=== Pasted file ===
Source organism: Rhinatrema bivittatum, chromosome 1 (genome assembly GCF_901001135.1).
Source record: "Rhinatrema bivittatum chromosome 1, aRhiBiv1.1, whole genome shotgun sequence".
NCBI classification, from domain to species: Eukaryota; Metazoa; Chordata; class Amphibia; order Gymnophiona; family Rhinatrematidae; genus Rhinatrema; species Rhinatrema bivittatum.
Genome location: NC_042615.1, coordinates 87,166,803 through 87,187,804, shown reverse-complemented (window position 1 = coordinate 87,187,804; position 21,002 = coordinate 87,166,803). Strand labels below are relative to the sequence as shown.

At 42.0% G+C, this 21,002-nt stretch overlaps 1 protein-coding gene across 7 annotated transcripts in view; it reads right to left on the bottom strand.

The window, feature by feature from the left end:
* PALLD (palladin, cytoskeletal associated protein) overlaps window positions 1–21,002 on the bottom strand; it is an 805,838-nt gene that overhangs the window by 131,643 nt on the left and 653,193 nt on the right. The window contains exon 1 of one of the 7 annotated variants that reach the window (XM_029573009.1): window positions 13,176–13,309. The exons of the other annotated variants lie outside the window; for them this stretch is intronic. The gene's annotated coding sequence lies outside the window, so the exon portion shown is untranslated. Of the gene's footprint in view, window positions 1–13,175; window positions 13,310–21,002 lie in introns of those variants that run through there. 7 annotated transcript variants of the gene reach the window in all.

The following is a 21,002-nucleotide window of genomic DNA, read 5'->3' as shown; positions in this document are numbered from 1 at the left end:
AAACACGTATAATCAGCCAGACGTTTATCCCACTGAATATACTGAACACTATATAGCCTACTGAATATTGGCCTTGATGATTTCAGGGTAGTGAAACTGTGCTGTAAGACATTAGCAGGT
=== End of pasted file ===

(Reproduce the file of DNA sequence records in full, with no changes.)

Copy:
Source organism: Rhinatrema bivittatum, chromosome 1 (genome assembly GCF_901001135.1).
Source record: "Rhinatrema bivittatum chromosome 1, aRhiBiv1.1, whole genome shotgun sequence".
NCBI classification, from domain to species: Eukaryota; Metazoa; Chordata; class Amphibia; order Gymnophiona; family Rhinatrematidae; genus Rhinatrema; species Rhinatrema bivittatum.
Genome location: NC_042615.1, coordinates 87,166,803 through 87,187,804, shown reverse-complemented (window position 1 = coordinate 87,187,804; position 21,002 = coordinate 87,166,803). Strand labels below are relative to the sequence as shown.

At 42.0% G+C, this 21,002-nt stretch overlaps 1 protein-coding gene across 7 annotated transcripts in view; it reads right to left on the bottom strand.

The window, feature by feature from the left end:
* PALLD (palladin, cytoskeletal associated protein) overlaps window positions 1–21,002 on the bottom strand; it is an 805,838-nt gene that overhangs the window by 131,643 nt on the left and 653,193 nt on the right. The window contains exon 1 of one of the 7 annotated variants that reach the window (XM_029573009.1): window positions 13,176–13,309. The exons of the other annotated variants lie outside the window; for them this stretch is intronic. The gene's annotated coding sequence lies outside the window, so the exon portion shown is untranslated. Of the gene's footprint in view, window positions 1–13,175; window positions 13,310–21,002 lie in introns of those variants that run through there. 7 annotated transcript variants of the gene reach the window in all.

The following is a 21,002-nucleotide window of genomic DNA, read 5'->3' as shown; positions in this document are numbered from 1 at the left end:
AAACACGTATAATCAGCCAGACGTTTATCCCACTGAATATACTGAACACTATATAGCCTACTGAATATTGGCCTTGATGATTTCAGGGTAGTGAAACTGTGCTGTAAGACATTAGCAGGT